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Small business cash control; understanding the difference between cash and profit

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This mini-essay discusses one of the top five reasons why small businesses fail: running out of money.

How can this business be out of cash? We've been turning a profit for months and sales are growing.

Do not confuse cash and profits. The business owner cannot spend profits--only cash. Moreover cash must be available, when needed, to keep the business in business.

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Solution Summary

The 787 word solution is a very sensible view of good business techniques regarding cash uses and cash control.

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How to control cash flow

Every year, thousands of otherwise viable firms go under because they run out of ready cash. However, crises like this are entirely predictable. Here's how to peer into the future and stay in control.

Cash is not the same as sales, and people don't pay you until long after you've had to pay for wages, stock and materials. Other demands, like taxes, seem to build up then hit you with a bang. Unless you've put aside sufficient cash for these, you're in trouble. The solution is to plan ahead and forecast the flow of cash in and out. It is actually surprisingly easy to do this.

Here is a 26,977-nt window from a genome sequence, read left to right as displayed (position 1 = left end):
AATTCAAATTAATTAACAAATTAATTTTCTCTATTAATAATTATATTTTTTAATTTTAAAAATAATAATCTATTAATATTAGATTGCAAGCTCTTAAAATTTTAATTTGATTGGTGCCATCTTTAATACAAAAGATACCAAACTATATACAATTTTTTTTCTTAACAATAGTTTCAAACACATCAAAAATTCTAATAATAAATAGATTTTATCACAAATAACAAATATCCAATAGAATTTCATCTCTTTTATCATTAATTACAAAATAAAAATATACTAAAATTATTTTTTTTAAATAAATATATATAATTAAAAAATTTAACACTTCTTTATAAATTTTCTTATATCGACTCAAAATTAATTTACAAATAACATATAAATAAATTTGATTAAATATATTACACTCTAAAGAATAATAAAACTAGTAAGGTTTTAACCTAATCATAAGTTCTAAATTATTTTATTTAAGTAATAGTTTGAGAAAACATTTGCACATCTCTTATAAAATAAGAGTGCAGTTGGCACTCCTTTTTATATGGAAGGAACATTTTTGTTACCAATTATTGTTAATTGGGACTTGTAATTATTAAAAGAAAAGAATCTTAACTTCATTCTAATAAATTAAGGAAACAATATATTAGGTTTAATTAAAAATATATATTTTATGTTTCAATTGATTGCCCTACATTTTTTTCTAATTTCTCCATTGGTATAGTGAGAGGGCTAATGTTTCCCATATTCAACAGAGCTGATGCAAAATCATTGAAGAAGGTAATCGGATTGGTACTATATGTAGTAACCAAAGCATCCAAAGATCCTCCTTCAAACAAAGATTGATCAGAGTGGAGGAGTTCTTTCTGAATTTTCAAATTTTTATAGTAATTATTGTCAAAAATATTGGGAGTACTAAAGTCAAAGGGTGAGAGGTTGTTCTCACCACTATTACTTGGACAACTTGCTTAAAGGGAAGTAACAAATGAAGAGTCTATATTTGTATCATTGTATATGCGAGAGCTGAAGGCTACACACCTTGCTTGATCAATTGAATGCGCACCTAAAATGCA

Plan ahead

Very simply, cash flow forecasting is the process of estimating all incoming and outgoing cash, and converting this into a month-by-month projection.

Lay out a simple grid with columns across for the next twelve months and list down the side your income and expenses. Total these for each month to see your net cash inflow and outflow.

Spreadsheets lend themselves to cash flow forecasts but you can also do them on paper. If you use a spreadsheet package, do some back-of-the-envelope checks to ensure your ...

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